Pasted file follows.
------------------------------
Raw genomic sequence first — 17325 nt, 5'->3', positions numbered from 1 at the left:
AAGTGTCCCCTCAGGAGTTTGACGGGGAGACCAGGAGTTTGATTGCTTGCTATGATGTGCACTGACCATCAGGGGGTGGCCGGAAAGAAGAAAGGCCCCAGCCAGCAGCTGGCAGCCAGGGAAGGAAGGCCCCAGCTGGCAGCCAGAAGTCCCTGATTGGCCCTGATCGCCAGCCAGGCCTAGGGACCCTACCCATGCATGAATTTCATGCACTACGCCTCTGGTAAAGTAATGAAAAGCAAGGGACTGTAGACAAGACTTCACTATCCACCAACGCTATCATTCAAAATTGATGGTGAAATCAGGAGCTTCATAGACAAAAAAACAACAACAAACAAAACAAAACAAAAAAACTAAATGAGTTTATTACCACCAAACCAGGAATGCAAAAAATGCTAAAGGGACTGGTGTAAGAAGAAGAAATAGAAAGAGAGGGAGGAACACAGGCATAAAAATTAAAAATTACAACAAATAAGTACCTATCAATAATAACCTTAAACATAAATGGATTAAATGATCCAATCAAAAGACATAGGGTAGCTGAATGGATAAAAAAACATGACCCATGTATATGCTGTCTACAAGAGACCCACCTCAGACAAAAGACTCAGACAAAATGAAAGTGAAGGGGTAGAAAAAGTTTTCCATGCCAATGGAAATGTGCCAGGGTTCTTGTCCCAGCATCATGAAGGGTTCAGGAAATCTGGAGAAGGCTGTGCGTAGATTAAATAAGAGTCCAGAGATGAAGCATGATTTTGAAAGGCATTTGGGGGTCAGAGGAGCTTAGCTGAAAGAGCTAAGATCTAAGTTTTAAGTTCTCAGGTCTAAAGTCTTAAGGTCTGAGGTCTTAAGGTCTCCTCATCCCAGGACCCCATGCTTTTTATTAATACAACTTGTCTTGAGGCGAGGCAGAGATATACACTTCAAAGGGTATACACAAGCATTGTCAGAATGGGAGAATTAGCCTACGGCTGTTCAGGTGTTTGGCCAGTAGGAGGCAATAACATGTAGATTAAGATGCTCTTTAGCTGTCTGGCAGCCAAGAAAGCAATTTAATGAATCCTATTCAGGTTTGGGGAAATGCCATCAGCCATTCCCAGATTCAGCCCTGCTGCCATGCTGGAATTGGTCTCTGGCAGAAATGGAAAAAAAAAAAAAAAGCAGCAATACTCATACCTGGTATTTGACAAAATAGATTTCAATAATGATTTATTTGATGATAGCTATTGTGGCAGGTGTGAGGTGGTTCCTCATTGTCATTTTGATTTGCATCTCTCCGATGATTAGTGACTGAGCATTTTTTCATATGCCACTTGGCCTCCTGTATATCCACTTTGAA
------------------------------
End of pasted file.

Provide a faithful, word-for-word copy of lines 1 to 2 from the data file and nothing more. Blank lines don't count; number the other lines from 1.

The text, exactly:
Raw genomic sequence first — 17325 nt, 5'->3', positions numbered from 1 at the left:
AAGTGTCCCCTCAGGAGTTTGACGGGGAGACCAGGAGTTTGATTGCTTGCTATGATGTGCACTGACCATCAGGGGGTGGCCGGAAAGAAGAAAGGCCCCAGCCAGCAGCTGGCAGCCAGGGAAGGAAGGCCCCAGCTGGCAGCCAGAAGTCCCTGATTGGCCCTGATCGCCAGCCAGGCCTAGGGACCCTACCCATGCATGAATTTCATGCACTACGCCTCTGGTAAAGTAATGAAAAGCAAGGGACTGTAGACAAGACTTCACTATCCACCAACGCTATCATTCAAAATTGATGGTGAAATCAGGAGCTTCATAGACAAAAAAACAACAACAAACAAAACAAAACAAAAAAACTAAATGAGTTTATTACCACCAAACCAGGAATGCAAAAAATGCTAAAGGGACTGGTGTAAGAAGAAGAAATAGAAAGAGAGGGAGGAACACAGGCATAAAAATTAAAAATTACAACAAATAAGTACCTATCAATAATAACCTTAAACATAAATGGATTAAATGATCCAATCAAAAGACATAGGGTAGCTGAATGGATAAAAAAACATGACCCATGTATATGCTGTCTACAAGAGACCCACCTCAGACAAAAGACTCAGACAAAATGAAAGTGAAGGGGTAGAAAAAGTTTTCCATGCCAATGGAAATGTGCCAGGGTTCTTGTCCCAGCATCATGAAGGGTTCAGGAAATCTGGAGAAGGCTGTGCGTAGATTAAATAAGAGTCCAGAGATGAAGCATGATTTTGAAAGGCATTTGGGGGTCAGAGGAGCTTAGCTGAAAGAGCTAAGATCTAAGTTTTAAGTTCTCAGGTCTAAAGTCTTAAGGTCTGAGGTCTTAAGGTCTCCTCATCCCAGGACCCCATGCTTTTTATTAATACAACTTGTCTTGAGGCGAGGCAGAGATATACACTTCAAAGGGTATACACAAGCATTGTCAGAATGGGAGAATTAGCCTACGGCTGTTCAGGTGTTTGGCCAGTAGGAGGCAATAACATGTAGATTAAGATGCTCTTTAGCTGTCTGGCAGCCAAGAAAGCAATTTAATGAATCCTATTCAGGTTTGGGGAAATGCCATCAGCCATTCCCAGATTCAGCCCTGCTGCCATGCTGGAATTGGTCTCTGGCAGAAATGGAAAAAAAAAAAAAAAGCAGCAATACTCATACCTGGTATTTGACAAAATAGATTTCAATAATGATTTATTTGATGATAGCTATTGTGGCAGGTGTGAGGTGGTTCCTCATTGTCATTTTGATTTGCATCTCTCCGATGATTAGTGACTGAGCATTTTTTCATATGCCACTTGGCCTCCTGTATATCCACTTTGAA